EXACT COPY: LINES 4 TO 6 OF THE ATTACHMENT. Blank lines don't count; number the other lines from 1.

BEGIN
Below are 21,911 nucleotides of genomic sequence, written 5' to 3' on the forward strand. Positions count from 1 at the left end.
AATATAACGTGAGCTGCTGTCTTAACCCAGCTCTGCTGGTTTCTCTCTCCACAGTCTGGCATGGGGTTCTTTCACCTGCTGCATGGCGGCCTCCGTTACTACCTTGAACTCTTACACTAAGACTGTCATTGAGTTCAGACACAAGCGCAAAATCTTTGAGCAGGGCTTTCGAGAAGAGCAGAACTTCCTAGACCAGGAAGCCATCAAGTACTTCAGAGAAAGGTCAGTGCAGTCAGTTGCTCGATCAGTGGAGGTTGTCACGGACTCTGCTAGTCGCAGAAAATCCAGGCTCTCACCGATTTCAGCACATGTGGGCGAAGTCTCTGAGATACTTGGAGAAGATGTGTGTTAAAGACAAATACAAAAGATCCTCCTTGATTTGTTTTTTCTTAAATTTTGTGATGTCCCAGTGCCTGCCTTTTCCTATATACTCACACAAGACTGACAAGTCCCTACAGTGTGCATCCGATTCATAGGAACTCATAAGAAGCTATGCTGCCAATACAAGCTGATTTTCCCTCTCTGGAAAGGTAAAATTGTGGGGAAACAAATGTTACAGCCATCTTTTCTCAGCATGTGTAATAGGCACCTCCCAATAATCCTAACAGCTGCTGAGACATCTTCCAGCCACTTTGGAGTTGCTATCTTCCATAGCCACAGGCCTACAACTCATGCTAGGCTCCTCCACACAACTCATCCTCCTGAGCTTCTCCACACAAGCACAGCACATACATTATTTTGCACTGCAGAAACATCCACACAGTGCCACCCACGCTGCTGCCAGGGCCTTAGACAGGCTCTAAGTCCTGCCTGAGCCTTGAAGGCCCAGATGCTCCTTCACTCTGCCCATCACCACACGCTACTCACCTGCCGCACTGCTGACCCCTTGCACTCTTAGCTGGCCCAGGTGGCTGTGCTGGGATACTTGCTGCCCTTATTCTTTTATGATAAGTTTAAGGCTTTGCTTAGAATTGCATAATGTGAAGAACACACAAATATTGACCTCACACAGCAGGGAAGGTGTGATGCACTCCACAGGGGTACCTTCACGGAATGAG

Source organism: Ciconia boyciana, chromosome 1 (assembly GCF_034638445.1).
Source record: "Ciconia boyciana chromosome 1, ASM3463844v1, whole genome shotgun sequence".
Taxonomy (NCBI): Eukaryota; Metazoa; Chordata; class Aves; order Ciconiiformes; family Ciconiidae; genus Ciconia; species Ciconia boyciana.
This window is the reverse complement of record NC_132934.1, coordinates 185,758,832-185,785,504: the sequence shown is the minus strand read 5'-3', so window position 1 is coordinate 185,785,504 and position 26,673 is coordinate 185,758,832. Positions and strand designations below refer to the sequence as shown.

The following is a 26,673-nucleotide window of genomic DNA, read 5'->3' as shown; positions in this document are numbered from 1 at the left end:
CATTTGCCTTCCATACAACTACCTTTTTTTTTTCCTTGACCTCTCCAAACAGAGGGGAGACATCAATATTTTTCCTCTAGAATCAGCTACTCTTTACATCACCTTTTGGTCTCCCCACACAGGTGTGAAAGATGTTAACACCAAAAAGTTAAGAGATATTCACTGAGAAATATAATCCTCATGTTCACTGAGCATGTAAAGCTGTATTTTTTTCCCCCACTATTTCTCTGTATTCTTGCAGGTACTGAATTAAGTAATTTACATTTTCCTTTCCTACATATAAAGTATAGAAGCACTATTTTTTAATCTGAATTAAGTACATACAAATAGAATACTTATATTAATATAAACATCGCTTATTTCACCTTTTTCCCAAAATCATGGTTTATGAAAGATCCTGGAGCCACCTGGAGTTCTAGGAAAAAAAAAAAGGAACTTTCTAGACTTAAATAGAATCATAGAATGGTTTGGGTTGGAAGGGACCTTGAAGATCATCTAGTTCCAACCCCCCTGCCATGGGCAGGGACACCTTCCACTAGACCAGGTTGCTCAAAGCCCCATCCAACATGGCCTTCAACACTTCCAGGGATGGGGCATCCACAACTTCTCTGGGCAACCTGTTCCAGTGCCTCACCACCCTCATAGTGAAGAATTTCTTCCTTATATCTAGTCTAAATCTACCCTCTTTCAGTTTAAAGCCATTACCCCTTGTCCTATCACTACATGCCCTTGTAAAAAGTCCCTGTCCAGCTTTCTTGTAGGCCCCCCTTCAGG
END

Source record: "Ciconia boyciana chromosome 1, ASM3463844v1, whole genome shotgun sequence".
Taxonomy (NCBI): Eukaryota; Metazoa; Chordata; class Aves; order Ciconiiformes; family Ciconiidae; genus Ciconia; species Ciconia boyciana.
This window is the reverse complement of record NC_132934.1, coordinates 185,758,832-185,785,504: the sequence shown is the minus strand read 5'-3', so window position 1 is coordinate 185,785,504 and position 26,673 is coordinate 185,758,832. Positions and strand designations below refer to the sequence as shown.